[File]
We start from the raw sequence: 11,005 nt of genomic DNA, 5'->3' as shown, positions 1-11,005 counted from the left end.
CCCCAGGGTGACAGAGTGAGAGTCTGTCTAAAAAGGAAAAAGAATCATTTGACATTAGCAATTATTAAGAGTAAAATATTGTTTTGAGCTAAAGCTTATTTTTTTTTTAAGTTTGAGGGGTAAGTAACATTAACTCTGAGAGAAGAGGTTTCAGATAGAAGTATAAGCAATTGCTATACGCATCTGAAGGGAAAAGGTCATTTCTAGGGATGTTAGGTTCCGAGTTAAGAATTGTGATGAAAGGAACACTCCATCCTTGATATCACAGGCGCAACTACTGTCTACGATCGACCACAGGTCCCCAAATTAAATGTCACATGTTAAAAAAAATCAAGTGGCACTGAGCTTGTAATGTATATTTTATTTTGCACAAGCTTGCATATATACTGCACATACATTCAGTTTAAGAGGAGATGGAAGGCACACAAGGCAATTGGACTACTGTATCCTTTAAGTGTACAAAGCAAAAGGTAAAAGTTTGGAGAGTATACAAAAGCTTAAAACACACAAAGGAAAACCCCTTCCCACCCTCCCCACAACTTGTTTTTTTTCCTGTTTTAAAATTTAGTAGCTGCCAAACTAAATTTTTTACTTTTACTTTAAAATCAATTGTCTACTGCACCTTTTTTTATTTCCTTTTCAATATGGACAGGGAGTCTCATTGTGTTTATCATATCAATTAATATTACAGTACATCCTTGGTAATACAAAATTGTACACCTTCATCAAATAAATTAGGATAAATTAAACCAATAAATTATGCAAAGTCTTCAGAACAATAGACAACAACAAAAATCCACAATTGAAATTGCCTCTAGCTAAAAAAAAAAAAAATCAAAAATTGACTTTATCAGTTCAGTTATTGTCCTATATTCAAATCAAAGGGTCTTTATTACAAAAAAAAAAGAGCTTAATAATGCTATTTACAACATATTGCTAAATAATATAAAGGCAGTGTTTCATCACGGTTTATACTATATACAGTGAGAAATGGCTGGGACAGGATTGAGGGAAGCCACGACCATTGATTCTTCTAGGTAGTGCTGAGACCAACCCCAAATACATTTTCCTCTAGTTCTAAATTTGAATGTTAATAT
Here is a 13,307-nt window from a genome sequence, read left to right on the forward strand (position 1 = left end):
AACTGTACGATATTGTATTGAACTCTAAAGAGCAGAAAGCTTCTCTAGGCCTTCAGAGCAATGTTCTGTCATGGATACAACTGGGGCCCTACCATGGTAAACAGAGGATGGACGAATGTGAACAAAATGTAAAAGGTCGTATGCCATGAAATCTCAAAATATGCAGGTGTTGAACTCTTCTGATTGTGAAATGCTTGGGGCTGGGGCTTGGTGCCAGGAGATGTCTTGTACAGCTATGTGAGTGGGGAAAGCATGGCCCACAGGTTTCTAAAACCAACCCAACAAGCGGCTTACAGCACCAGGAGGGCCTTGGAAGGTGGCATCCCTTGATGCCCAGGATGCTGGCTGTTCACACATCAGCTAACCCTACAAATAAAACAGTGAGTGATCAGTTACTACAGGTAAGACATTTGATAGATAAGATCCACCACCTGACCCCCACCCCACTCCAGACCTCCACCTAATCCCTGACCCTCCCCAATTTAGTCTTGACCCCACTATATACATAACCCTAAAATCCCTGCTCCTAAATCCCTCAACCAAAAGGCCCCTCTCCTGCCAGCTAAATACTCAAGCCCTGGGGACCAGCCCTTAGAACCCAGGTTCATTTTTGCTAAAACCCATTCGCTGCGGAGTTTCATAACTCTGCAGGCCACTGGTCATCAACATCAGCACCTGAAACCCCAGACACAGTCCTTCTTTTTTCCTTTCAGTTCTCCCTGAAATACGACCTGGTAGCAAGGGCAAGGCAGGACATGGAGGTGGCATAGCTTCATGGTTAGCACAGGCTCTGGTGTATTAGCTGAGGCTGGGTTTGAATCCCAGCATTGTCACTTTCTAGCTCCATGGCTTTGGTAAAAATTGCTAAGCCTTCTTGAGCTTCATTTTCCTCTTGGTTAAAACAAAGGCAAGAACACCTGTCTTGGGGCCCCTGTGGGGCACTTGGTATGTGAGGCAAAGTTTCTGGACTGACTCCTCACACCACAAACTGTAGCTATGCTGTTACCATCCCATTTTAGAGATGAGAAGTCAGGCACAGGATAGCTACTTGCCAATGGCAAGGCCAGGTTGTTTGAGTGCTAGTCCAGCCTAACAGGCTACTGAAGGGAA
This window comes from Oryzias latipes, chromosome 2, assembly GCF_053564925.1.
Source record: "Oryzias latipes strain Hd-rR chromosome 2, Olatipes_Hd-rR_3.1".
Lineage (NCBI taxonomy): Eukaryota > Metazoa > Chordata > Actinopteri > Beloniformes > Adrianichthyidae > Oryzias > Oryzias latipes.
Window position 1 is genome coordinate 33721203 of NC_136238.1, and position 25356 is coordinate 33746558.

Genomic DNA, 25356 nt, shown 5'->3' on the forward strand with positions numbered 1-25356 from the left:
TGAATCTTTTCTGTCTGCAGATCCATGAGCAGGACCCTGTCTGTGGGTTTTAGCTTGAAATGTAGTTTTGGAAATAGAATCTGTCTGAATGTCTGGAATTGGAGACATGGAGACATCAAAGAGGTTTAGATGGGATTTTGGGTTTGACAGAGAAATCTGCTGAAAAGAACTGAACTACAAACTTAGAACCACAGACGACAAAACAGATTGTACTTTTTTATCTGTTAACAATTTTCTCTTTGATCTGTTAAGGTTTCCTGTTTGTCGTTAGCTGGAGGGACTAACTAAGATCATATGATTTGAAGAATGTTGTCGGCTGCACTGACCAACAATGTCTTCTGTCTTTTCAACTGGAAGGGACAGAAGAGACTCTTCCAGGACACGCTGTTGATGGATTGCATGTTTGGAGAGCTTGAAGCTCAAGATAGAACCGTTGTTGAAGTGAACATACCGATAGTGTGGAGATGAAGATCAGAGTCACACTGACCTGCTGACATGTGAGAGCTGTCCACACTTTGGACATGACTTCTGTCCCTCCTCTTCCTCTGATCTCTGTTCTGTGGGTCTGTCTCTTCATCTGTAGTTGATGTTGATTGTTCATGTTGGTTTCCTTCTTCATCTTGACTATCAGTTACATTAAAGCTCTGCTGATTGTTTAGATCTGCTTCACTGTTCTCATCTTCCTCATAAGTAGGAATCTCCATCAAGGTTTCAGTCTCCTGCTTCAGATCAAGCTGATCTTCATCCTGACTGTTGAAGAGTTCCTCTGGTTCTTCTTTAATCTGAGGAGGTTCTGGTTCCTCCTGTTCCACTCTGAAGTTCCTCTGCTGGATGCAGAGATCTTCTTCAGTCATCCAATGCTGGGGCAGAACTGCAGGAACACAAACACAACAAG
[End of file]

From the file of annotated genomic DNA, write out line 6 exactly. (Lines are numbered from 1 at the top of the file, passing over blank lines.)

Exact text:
Source record: "Oryzias latipes strain Hd-rR chromosome 2, Olatipes_Hd-rR_3.1".